Lana Del Rey delivers more lyrical diversity on Lust For Life
Being a fan of Lana Del Rey comes with some great perks. Admitted, she is hard to catch live as she does not really tour much at all, but she is one of those artists who much rather spends time in the studio than on stage. It is only five years ago that she launched her major label breakthrough record Born To Die and this week she already drops album number 4, Lust For Life. After the excellent singles ‘Love’ and the title track featuring The Weeknd, Del Rey shows more lyrical variation on this record, than ever before.
Lana Del Rey is certainly known for having her own style going on. Her ‘Hollywood Sadcore’ was mostly built on light hiphop beats on Born To Die, while sophomore effort Ultraviolence leant more towards indie rock and third record Honeymoon sounding more orchestral, all maintaining her signature sound. The numerous collaborations on Lust For Life seem to have invited her to experiment a bit more. The hiphop beats return on two A$AP Rocky features (‘Summer Bummer’ and ‘Groupie Love’) while she sounds like a proper folk singer on the gorgeous, guitar based ‘Tomorrow Never Came’ with Sean Ono Lennon. The most powerful collaboration however, is the duet ‘Beautiful People Beautiful Problems’ with Fleetwood Mac’s Stevie Nicks. Their voices sound completely different, but work magic together.
Lyrically, Lana often talks about dysfunctional relationships and unconditional devotion to her partner and while ‘Love’ and ‘Lust For Life’ deliver a more uplifting narrative, heartache is never far away. The beautifully produced and typical Lana track ’13 Beaches’ is as much about her life in the public eye as about being unable to leave behind a love interest who isn’t good for her: “It hurts to love you, but I still love you. It’s just the way I feel and I’d be lying if I kept hiding the fact that I can’t deal.” On ‘White Mustang’ she seems to be on autopilot a bit too much with a predictable Lana by the numbers track as a result. She shakes up the narrative on ‘In The Feelings’, that could be described as a sassy break up anthem that playfully pushes her to her vocal edges.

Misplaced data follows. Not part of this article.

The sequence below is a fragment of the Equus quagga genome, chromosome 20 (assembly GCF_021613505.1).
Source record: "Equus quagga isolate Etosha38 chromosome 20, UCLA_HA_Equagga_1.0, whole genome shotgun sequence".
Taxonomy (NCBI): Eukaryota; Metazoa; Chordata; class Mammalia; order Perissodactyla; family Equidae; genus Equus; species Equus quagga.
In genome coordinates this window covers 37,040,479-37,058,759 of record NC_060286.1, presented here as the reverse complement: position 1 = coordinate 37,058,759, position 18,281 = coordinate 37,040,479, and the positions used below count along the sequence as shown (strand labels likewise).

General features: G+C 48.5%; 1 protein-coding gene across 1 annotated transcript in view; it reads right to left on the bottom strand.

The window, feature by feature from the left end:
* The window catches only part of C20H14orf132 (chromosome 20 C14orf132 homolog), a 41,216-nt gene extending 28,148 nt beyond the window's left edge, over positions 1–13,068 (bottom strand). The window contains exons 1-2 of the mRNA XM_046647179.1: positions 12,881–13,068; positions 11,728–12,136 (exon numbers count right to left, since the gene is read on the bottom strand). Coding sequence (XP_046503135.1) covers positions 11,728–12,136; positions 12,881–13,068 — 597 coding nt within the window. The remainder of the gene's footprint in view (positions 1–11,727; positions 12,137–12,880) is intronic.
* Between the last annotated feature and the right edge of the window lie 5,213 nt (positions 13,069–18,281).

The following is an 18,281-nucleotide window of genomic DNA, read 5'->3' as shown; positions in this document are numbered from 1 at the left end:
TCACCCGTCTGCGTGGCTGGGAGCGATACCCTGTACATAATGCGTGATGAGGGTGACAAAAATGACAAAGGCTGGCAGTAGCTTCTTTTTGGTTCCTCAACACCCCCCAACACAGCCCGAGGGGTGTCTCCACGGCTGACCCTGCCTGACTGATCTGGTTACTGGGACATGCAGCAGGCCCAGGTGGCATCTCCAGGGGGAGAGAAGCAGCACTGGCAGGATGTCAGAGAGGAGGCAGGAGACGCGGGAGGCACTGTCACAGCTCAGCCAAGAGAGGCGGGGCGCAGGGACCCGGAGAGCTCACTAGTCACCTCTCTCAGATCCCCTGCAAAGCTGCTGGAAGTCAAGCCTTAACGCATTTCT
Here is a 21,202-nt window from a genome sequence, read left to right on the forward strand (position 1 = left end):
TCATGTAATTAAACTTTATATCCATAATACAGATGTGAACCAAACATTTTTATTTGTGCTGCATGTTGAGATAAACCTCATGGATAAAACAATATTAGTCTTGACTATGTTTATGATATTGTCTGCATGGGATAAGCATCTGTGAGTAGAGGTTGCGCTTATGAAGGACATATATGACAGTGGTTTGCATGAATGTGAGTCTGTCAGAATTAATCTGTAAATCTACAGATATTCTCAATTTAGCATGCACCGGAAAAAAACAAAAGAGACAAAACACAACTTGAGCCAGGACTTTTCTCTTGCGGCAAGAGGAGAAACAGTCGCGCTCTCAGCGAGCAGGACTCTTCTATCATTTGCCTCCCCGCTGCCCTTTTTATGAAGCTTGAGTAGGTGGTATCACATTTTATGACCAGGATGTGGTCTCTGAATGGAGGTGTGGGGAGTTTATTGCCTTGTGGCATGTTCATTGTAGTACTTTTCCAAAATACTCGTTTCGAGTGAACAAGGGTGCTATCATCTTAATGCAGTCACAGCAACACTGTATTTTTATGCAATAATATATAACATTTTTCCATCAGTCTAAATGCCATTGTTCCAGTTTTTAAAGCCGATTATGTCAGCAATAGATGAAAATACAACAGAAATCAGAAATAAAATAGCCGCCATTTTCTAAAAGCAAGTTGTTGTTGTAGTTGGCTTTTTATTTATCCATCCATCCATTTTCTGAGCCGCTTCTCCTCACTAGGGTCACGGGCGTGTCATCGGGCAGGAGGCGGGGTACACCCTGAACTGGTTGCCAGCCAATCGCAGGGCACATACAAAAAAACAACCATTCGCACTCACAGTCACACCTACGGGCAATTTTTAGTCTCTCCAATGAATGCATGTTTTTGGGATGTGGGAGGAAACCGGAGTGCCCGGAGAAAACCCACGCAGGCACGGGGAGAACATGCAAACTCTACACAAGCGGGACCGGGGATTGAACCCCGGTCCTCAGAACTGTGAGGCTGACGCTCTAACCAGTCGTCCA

Things do get even more exciting on the second half of Lust For Life where some of the songs carry a political meaning. The previously released promo single ‘Coachella – Woodstock In My Mind’ discusses her mixed feelings of having a good time at the festival while the USA seemed to be heading to a war with North-Korea. The insanely catchy ‘God Bless America – And All The Beautiful Women In It’ is an ode to sisterhood and looking out for each other in times where the leader of the country does not seem too bothered by women’s rights. ‘When The World Was At War We Kept Dancing’ captures the hippie spirit in one of those endless chorus that serves hook after hook, like only Lana can write them.
Towards the end of the album, the focus shifts back to Lana’s personal experience with the touching ballad ‘Change’, followed by the subtly uptempo and cautiously optimistic ‘Get Free’. “I never really noticed that I had to decide to play someone’s game or live my own life. And now I do, I wanna move out of the black, into the blue.” With Lust For Life Lana Del Rey drops her most consistent, sonically and lyrically most diverse and interesting album to date, without compromising any element that makes a quintessential Lana record.